(11 December 2019) Launch of BADIL’s Survey of Palestinian Refugees and Internally Displaced Persons 2016-2019, 9th Edition

On BADIL Resource Center for Palestinian Residency and Refugee Rights launched the Survey of Palestinian Refugees and Internally Displaced Persons 2016-2018, attended by representatives from various community based organizations, diplomatic missions, international organizations, academics and activists, which including significant youth participation. This is the 9th edition of the survey, a core and essential BADIL research that is produced periodically every two years.

The main findings of the survey were presented: the most up to date statistical and socio-economic data concerning Palestinian refugees and internally displaced persons (IDPs); and the results from the questionnaire on the practicality of return which focused on the opinions and perceptions of youth in Mandatory Palestine and abroad.

Since the last survey (8th Edition), the Palestinian people have experienced an ever more repressive and limited space within which to demand and exercise their collective and individual rights. This has been characterized by the rapid advancement of Israeli annexation policies in the West Bank, underpinned by entrenched apartheid policies throughout Mandatory Palestine, and coupled with the renewed attacks on the rights of Palestinian refugees, particularly in the delegitimization of the United Nations Relief and Works Agency (UNRWA). It is in this context that BADIL elected to focus this survey on the right of return and its feasibility, recognizing that its denial is one of the root causes of the ongoing Nakba. Conversely, examining the practicality of return and envisioning its implementation is an overlooked approach to resolving the conflict, realizing justice and ending impunity.

Today, 71 years after the issuance of UNGA Resolution 194, the Palestinian people are still facing systematic human rights violations and international crimes perpetrated by Israel including denying them the ability to exercise their inalienable rights, especially return. The survey sheds light on the protection gap that the Palestinian people continue to suffer from, in addition to the Israeli policies and practices of population transfer, annexation and apartheid which affects Palestinians on both sides of the Green Line, as well as in exile.

Palestinian refugees and IDPs are still the largest and most protracted refugee population, amounting to 8.7 million out of 13.05 million Palestinians worldwide, constituting 66.7 percent of the Palestinian people.  Out of these, 7.94 million are refugees (registered and unregistered) and 760,000 are internally displaced inside 1948 Palestine.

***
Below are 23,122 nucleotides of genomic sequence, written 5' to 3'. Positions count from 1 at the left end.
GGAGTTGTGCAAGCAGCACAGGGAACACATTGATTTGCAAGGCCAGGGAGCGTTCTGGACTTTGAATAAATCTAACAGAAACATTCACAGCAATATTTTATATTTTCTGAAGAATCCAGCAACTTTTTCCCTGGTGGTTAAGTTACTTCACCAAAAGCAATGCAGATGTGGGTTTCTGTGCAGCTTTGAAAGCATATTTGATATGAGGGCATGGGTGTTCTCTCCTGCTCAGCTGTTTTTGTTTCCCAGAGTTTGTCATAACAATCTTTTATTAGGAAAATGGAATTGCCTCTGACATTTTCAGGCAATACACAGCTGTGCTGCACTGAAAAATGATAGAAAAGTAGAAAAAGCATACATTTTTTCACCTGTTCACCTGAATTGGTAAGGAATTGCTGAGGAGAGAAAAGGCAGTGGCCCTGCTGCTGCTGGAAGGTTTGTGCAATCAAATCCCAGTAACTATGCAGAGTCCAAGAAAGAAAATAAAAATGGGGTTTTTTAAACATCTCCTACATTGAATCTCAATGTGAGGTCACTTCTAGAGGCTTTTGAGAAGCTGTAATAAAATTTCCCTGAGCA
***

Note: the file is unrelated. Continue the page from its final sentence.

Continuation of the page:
The questionnaire portion of this Survey focused on the perceptions of Palestinian refugee and IDP youth, specifically those between the ages of 18-29. As many as 81.3 percent of those surveyed stated that they believe return is achievable, 97 percent believe that return is possible for all the refugees and IDPs whom wish to return and emphasizing that return signifies the restoration of their human dignity. The youth made a clear and direct link between exercising return and other basic human rights; in other words, improving social, economic and cultural situations is not a substitute for return, and one would not be sufficient without the other. The youth’s insistence on the application of return is not contingent on their current socio-economic situation, and its practical implementation should not remain subject to what Israel deems acceptable.

Despite the reduced and limited Palestinian discourse on return, the martyrdom and injury of thousands of Palestinians who have tried to exercise return, and the failure of the international community and Arab states to adequately support and implement this right, the resolute belief in the right of return remains the essence of the Palestinian narrative.

The Survey is available in English and will be released in Arabic within the coming months. The main findings of the Survey are detailed further in two brochures, each available in English (general findings and feasibility of return), Arabic and Spanish.